‘New York is the true capital of America.’ This novel begins, in 1664, with a tiny Indian village and Dutch traders. It ends in 2009 with an epilogue. In between, the journey through the generations of the fictional families Mr Rutherfurd has created traverses many of the major events in the history of both New York and America. From New Amsterdam as a Dutch trading settlement, through the period of British colonisation, and the War of Independence, the creation of the American nation, and the Ci ‘New York is the true capital of America.’ This novel begins, in 1664, with a tiny Indian village and Dutch traders. It ends in 2009 with an epilogue. In between, the journey through the generations of the fictional families Mr Rutherfurd has created traverses many of the major events in the history of both New York and America. From New Amsterdam as a Dutch trading settlement, through the period of British colonisation, and the War of Independence, the creation of the American nation, and the Civil War: these were the parts of the novel that held my attention most closely. This novel is about the evolution of New York, and the various families, characters and historical figures are important because they illuminate places, issues and times. This is not a history of New York, and some inaccuracies may aggravate those who spot them. While I enjoyed the novel, I found the characters less engaging towards the end. The earlier parts of the novel were well served by Mr Rutherfurd’s focus on the lives of families living through the historical events. By the end of the novel, the focus was almost entirely on one family and I found myself wondering about some of the others and the resolution of the issues they had been facing. I think that this novel primarily depicts the historical development of New York from an economic and political perspective, and this makes sense when looking at a city over a period of nearly 350 years. An absorbing work of historical fiction: I’m glad I read it. Jennifer Cameron-Smith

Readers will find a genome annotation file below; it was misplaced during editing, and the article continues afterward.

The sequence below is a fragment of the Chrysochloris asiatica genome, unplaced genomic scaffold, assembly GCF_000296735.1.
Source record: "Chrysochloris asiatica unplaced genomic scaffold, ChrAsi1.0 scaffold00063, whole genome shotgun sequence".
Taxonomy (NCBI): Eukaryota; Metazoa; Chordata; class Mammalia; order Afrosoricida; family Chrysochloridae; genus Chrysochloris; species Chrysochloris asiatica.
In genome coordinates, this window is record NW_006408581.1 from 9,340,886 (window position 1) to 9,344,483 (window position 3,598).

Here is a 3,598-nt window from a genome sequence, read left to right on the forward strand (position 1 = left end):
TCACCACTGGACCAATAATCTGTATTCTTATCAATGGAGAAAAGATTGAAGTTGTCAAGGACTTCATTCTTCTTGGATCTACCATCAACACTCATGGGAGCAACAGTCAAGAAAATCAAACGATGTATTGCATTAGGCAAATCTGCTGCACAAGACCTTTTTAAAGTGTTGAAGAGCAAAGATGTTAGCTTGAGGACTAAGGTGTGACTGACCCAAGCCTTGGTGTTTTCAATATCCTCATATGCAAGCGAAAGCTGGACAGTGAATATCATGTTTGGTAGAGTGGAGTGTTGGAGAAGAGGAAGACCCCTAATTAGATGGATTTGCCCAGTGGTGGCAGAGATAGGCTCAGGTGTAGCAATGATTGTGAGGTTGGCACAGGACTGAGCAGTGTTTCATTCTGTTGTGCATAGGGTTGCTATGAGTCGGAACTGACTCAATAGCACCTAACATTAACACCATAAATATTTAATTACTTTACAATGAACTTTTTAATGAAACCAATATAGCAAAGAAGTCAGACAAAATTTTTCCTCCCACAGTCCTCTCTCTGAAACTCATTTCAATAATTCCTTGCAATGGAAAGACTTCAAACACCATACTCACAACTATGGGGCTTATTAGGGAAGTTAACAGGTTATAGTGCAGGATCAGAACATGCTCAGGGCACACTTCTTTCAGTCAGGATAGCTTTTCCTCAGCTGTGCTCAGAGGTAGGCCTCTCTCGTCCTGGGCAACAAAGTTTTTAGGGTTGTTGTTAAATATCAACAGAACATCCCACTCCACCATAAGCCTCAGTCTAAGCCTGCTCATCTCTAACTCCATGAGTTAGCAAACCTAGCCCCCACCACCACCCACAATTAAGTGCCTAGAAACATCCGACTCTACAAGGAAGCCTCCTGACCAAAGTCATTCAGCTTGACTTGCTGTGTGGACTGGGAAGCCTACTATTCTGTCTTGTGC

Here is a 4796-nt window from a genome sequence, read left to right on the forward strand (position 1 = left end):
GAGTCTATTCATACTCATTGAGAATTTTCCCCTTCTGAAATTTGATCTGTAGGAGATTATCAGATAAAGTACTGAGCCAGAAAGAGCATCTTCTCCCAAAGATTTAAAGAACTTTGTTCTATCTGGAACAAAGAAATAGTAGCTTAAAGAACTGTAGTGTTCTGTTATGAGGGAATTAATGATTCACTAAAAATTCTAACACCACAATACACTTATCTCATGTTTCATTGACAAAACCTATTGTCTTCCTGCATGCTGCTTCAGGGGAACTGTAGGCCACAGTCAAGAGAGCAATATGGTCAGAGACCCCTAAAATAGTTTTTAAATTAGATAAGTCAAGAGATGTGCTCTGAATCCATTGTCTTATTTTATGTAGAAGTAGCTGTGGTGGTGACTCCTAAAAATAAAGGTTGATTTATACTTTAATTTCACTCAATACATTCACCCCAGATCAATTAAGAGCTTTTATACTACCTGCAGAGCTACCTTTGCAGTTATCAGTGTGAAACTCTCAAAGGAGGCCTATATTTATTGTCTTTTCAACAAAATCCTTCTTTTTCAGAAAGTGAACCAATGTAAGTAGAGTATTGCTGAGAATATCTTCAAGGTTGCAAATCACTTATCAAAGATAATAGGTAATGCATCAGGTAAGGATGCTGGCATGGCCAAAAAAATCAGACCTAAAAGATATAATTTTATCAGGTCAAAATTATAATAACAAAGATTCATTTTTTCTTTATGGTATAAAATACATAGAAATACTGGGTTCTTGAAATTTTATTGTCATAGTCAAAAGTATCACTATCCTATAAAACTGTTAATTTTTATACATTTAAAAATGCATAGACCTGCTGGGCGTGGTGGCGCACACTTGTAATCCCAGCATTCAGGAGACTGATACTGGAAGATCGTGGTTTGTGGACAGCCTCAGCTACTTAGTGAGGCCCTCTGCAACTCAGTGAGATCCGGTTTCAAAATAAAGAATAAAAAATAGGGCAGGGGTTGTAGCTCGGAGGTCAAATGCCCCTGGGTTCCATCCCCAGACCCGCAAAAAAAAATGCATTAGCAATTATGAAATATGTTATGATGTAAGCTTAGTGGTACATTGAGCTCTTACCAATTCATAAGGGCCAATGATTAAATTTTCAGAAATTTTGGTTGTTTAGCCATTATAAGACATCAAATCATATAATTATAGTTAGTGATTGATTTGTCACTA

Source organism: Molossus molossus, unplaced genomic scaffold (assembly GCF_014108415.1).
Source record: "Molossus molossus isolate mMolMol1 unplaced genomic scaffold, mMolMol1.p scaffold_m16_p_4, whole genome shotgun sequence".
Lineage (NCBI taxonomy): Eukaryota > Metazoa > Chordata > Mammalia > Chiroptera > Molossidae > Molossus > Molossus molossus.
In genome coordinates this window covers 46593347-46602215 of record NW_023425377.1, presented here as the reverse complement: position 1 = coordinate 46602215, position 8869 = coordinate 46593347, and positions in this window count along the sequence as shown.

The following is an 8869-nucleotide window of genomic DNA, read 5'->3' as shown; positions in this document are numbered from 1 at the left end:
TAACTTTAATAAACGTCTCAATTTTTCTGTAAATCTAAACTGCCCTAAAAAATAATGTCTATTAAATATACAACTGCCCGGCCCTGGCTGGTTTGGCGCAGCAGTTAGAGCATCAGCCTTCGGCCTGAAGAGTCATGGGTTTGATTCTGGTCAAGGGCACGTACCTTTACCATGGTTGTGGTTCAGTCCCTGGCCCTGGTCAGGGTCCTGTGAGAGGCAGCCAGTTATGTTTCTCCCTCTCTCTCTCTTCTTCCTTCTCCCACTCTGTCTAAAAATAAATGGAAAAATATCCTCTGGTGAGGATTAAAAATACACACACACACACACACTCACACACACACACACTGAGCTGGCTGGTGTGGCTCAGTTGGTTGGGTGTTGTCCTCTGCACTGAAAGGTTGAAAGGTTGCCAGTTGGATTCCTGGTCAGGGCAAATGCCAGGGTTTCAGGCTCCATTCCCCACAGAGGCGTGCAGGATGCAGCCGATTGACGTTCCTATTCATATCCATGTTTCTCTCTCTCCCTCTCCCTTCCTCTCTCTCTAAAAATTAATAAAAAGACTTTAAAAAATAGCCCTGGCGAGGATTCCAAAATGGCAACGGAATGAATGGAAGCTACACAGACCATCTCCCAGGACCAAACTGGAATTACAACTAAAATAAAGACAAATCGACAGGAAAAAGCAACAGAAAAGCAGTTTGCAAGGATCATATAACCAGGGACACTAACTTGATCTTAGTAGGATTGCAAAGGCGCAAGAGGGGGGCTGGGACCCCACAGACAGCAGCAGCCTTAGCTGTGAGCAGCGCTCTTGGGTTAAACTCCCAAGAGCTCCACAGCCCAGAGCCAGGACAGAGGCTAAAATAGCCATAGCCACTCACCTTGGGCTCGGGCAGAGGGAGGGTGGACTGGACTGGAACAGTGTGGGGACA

15. 5 out of 5